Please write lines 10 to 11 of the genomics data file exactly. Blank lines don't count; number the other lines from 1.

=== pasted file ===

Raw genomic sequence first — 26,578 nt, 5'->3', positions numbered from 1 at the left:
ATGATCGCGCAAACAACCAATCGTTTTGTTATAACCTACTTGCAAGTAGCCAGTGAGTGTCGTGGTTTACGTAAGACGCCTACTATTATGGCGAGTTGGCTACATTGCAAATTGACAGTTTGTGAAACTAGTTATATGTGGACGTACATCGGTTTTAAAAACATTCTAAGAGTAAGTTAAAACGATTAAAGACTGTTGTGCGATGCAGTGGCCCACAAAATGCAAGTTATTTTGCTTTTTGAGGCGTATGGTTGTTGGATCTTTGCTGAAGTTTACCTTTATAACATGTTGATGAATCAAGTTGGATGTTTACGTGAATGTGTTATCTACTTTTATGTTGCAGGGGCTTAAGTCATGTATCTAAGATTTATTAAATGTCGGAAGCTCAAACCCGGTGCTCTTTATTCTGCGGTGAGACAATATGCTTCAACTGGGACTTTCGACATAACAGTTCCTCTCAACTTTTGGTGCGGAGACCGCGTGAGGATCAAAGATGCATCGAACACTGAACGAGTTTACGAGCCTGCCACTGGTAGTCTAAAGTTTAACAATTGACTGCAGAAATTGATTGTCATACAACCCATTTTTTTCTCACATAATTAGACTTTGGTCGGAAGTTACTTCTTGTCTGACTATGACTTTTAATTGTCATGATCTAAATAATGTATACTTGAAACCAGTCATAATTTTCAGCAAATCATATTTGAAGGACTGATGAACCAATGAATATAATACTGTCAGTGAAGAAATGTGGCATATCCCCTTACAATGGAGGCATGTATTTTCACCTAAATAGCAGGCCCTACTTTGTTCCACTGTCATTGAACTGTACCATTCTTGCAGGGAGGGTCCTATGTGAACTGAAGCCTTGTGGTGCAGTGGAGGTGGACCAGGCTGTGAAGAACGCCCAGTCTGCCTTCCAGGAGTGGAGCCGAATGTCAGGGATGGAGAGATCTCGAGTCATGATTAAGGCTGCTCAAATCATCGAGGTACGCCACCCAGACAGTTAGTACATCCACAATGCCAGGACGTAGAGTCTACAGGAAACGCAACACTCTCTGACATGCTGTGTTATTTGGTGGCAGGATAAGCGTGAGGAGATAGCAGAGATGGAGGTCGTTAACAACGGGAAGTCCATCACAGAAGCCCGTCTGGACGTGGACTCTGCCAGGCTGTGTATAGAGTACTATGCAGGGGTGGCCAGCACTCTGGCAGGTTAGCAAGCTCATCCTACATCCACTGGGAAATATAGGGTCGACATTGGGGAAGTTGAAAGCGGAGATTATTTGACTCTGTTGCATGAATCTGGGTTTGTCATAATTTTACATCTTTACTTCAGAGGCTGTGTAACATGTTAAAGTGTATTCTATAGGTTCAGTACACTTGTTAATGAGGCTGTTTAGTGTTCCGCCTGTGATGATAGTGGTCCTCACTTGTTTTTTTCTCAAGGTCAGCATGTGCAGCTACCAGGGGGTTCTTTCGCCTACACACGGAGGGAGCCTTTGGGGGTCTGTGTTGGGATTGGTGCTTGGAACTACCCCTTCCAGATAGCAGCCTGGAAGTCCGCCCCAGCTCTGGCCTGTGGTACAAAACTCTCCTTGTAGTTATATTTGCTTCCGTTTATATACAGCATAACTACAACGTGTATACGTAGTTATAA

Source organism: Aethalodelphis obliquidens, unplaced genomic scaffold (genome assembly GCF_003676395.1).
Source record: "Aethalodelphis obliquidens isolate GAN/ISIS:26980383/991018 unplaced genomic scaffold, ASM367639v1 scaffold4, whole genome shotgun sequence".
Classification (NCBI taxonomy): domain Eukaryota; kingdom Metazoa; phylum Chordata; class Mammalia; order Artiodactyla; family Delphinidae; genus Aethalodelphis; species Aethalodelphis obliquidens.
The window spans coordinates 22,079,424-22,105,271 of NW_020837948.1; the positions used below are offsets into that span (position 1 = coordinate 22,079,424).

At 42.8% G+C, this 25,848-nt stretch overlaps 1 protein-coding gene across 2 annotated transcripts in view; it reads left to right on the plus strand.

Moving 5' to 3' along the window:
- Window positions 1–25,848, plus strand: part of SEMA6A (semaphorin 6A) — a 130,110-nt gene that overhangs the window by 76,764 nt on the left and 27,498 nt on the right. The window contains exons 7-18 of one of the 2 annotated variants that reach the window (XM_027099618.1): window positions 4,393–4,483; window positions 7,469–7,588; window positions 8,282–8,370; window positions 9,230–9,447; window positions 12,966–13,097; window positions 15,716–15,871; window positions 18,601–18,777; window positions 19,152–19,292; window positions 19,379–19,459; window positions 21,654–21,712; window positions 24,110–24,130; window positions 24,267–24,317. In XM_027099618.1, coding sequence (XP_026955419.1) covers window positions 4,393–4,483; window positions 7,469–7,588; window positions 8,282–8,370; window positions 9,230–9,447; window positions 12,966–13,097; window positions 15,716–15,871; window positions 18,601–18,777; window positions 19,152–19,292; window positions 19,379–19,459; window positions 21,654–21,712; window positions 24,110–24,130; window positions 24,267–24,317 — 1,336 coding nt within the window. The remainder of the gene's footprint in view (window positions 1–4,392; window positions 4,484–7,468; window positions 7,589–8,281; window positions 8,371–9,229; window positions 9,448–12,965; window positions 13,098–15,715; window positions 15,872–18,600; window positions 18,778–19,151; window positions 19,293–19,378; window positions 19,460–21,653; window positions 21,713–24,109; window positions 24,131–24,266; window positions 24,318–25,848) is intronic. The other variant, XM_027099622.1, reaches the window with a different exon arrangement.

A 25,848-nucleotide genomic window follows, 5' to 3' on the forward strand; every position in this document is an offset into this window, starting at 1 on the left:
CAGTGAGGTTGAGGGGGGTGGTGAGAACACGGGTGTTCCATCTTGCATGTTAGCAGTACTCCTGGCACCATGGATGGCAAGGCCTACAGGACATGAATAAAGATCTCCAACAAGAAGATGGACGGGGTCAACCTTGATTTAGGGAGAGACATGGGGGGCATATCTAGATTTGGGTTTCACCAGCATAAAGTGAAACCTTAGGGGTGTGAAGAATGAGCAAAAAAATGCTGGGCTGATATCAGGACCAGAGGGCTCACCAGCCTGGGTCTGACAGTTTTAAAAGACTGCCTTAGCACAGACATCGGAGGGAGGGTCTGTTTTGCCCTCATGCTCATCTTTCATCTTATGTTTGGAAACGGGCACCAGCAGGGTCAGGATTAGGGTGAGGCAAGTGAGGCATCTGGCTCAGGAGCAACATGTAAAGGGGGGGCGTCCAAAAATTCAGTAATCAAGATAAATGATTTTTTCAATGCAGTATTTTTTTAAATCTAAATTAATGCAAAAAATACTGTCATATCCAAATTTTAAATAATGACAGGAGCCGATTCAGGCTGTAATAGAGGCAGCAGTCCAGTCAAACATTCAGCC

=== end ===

A 25,848-nucleotide genomic window follows, 5' to 3' on the forward strand; every position in this document is an offset into this window, starting at 1 on the left:
CAGTGAGGTTGAGGGGGGTGGTGAGAACACGGGTGTTCCATCTTGCATGTTAGCAGTACTCCTGGCACCATGGATGGCAAGGCCTACAGGACATGAATAAAGATCTCCAACAAGAAGATGGACGGGGTCAACCTTGATTTAGGGAGAGACATGGGGGGCATATCTAGATTTGGGTTTCACCAGCATAAAGTGAAACCTTAGGGGTGTGAAGAATGAGCAAAAAAATGCTGGGCTGATATCAGGACCAGAGGGCTCACCAGCCTGGGTCTGACAGTTTTAAAAGACTGCCTTAGCACAGACATCGGAGGGAGGGTCTGTTTTGCCCTCATGCTCATCTTTCATCTTATGTTTGGAAACGGGCACCAGCAGGGTCAGGATTAGGGTGAGGCAAGTGAGGCATCTGGCTCAGGAGCAACATGTAAAGGGGGGGCGTCCAAAAATTCAGTAATCAAGATAAATGATTTTTTCAATGCAGTATTTTTTTAAATCTAAATTAATGCAAAAAATACTGTCATATCCAAATTTTAAATAATGACAGGAGCCGATTCAGGCTGTAATAGAGGCAGCAGTCCAGTCAAACATTCAGCC